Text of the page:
There's a shark/skate touch tank, too – nothing like touching a shark. The "extraordinary" lobster exhibit has all sizes (larva to 20 pounds), colors (albino to bright blue) and patterns (bifurcated, calico) of the crustaceans. Native Gulf of Maine species swim in tanks set in fake rocks resembling granite. Touchscreen computers and videos educate visitors about the region's marine life. The adjacent Discovery Center has hands-on activities and, this year, the exhibit "Sea Monsters: Past and Present!"
Check the sandwich board outside the aquarium for the day's programs. A lobster presentation on the porch is always scheduled. Other offerings include "Shark Encounter" and intertidal zone treks. Plan to stay for a few hours to take in a program and savor harbor views from the picnic area, which looks back on the downtown. Courtesy rods and reels (no license required) are on the dock.
Another way to chill: The marine department's Burnt Island hosts Living Lighthouse Tours on Monday and Thursday afternoons from July 6 through Aug. 24. Take guided tours of the light and keeper's house, and explore the 5-acre island at the western harbor entrance. Cost: $25, $15 age 2-12, younger free; includes boat ride. OK, this activity is largely outside, but Boothbay Harbor's candlepin bowling alley is no more. maine.gov/dmr/education/burnt-island/tours
Ogunquit Museum of American Art’s Sculpture Gallery is so-named because it looks out on the sculpture garden, with works of granite, marble, limestone, wood, bronze and other metals. Photo courtesy of Ogunquit Museum of American Art
OGUNQUIT MUSEUM OF AMERICAN ART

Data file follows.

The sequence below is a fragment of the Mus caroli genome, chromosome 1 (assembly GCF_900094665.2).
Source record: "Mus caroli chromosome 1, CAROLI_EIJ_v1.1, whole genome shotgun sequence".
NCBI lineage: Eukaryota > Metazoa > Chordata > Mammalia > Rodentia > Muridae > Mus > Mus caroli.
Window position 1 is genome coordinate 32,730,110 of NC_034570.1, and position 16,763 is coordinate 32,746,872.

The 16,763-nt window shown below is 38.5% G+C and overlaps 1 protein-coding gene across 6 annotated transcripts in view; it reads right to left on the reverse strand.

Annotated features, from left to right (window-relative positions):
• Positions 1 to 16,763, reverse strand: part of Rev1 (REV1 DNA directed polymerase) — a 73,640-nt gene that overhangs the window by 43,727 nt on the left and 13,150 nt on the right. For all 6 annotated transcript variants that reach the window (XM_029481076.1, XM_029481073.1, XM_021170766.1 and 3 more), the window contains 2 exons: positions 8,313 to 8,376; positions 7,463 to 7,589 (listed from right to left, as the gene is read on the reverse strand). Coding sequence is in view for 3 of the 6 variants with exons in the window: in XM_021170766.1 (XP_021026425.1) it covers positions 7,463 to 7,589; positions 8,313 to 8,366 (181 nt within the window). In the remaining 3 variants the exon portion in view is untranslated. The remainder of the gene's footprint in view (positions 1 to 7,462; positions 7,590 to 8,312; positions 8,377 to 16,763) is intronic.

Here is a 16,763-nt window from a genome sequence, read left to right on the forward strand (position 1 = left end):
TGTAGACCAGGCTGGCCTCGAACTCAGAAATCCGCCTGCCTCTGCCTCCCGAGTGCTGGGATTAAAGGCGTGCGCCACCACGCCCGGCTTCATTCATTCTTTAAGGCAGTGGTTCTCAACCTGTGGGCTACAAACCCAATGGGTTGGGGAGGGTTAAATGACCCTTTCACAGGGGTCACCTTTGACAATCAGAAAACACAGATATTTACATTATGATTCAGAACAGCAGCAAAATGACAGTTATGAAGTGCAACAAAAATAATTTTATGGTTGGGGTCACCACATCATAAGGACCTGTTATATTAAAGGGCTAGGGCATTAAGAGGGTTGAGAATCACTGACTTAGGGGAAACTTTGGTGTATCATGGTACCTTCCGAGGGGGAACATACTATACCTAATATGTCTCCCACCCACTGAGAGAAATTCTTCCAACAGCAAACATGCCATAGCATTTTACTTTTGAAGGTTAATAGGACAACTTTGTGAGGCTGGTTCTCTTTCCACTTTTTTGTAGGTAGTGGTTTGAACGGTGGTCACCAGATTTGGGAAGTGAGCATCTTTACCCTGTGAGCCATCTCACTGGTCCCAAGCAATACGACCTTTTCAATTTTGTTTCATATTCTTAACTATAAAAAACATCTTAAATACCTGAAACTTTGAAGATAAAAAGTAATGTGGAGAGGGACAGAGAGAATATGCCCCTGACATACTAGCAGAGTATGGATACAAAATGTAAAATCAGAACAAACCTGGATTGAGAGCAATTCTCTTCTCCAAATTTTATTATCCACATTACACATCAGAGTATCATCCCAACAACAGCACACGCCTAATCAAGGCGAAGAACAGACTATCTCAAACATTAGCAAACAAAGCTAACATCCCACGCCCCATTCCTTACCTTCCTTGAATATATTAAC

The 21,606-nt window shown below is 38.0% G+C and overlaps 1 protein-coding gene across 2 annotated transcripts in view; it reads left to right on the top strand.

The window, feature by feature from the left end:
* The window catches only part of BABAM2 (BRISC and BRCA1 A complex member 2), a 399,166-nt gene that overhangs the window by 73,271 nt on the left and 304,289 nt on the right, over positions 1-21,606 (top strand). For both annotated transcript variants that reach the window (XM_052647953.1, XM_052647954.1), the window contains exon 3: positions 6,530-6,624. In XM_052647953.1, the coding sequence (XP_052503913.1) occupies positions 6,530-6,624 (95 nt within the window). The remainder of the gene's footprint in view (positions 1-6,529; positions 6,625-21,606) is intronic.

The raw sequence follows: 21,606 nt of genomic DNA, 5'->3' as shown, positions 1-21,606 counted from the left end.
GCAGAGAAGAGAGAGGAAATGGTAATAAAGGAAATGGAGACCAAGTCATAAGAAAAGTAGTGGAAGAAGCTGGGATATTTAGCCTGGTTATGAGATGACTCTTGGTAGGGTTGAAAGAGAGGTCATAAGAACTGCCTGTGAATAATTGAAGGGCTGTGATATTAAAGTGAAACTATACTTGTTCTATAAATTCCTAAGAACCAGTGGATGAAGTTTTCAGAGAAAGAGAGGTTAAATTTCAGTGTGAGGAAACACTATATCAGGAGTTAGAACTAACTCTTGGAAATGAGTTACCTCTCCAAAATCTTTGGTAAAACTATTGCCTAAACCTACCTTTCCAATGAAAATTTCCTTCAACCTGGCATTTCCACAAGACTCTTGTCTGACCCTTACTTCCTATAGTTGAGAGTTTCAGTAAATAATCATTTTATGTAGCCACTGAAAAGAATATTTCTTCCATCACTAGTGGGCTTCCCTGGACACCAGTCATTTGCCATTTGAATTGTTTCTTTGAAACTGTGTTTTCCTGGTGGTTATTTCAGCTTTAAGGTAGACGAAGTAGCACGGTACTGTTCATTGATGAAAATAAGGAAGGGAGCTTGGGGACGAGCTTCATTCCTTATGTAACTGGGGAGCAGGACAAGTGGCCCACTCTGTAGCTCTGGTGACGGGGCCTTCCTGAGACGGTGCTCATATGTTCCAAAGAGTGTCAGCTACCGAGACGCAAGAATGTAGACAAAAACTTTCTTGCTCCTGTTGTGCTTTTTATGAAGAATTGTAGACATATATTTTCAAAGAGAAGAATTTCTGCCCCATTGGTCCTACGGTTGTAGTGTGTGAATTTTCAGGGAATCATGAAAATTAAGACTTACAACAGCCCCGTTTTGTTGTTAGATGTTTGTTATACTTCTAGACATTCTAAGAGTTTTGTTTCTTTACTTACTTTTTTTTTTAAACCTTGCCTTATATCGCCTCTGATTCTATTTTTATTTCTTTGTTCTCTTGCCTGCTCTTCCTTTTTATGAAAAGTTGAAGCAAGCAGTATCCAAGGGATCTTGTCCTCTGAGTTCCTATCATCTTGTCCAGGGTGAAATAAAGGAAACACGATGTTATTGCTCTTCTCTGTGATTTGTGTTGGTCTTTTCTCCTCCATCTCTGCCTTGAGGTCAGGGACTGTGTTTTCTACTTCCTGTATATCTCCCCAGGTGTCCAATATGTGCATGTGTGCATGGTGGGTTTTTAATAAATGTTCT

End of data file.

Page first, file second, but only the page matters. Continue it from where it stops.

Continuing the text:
543 Shore Road, Ogunquit, open daily May through October; $10, under age 12 free; 646-4909. ogunquitmuseum.org
Heating up on Tuesday? More reason to head to here. Totally Tuesday Talks (6 p.m. usually; light refreshments, gallery viewing 5 p.m.) feature guest speakers. At 11 a.m., there's a walking tour of either the two former art colonies that were part of the museum's milieu, or the 3-acre sculpture garden surrounding its white, low-slung modern 1953 building.
Sea breezes wash over the garden, which overlooks Narrow Cove and the Atlantic Ocean and has flowers in bloom spring through fall. Joining 19 diverse permanent sculptures for the 2017 season are geometric pieces carved from found granite by sculptor Gary Haven Smith. Inside the museum, the window-walled Sculpture Gallery looks out on the garden and the water beyond.
Two shows from the collection are up through October: "Tradition and Excellence: Art and Ogunquit, 1914-1918" includes "Great War" posters and other wartime art by colony members, and "Ernest Hemingway and Henry Strater" explores the relationship between the novelist and the museum's founder, whose Hemingway portrait is exhibited. Settle in on a hot day; visitors leave books about these and other post-war expatriates in Paris.
Three of the five galleries change exhibits during the six-month season. Two major shows run until Aug. 29. "John Marin: On the Verge of Wilderness" features abstract yet distinctly Maine seascapes painted by Marin, who summered Down East and died in 1953. "Will Barnet: Family Homage" includes works from the family of the artist (1911–2012), whose figurative paintings have "abstract elements."
Have kids in tow? Artful Playdate bags are stocked with art supplies and activities. Stories by the Sea (reading, art project; $5) is at 9 a.m. on Thursdays in the summer.
Another way to chill: Ogunquit Playhouse, 10 Main St., puts on Broadway musicals from spring through fall (matinees Wednesday, Thursday, Sunday and some Saturdays). Backstage tours are on select summer Sundays, Mondays and Fridays. For more information, call 646-5511 or go to ogunquitplayhouse.org.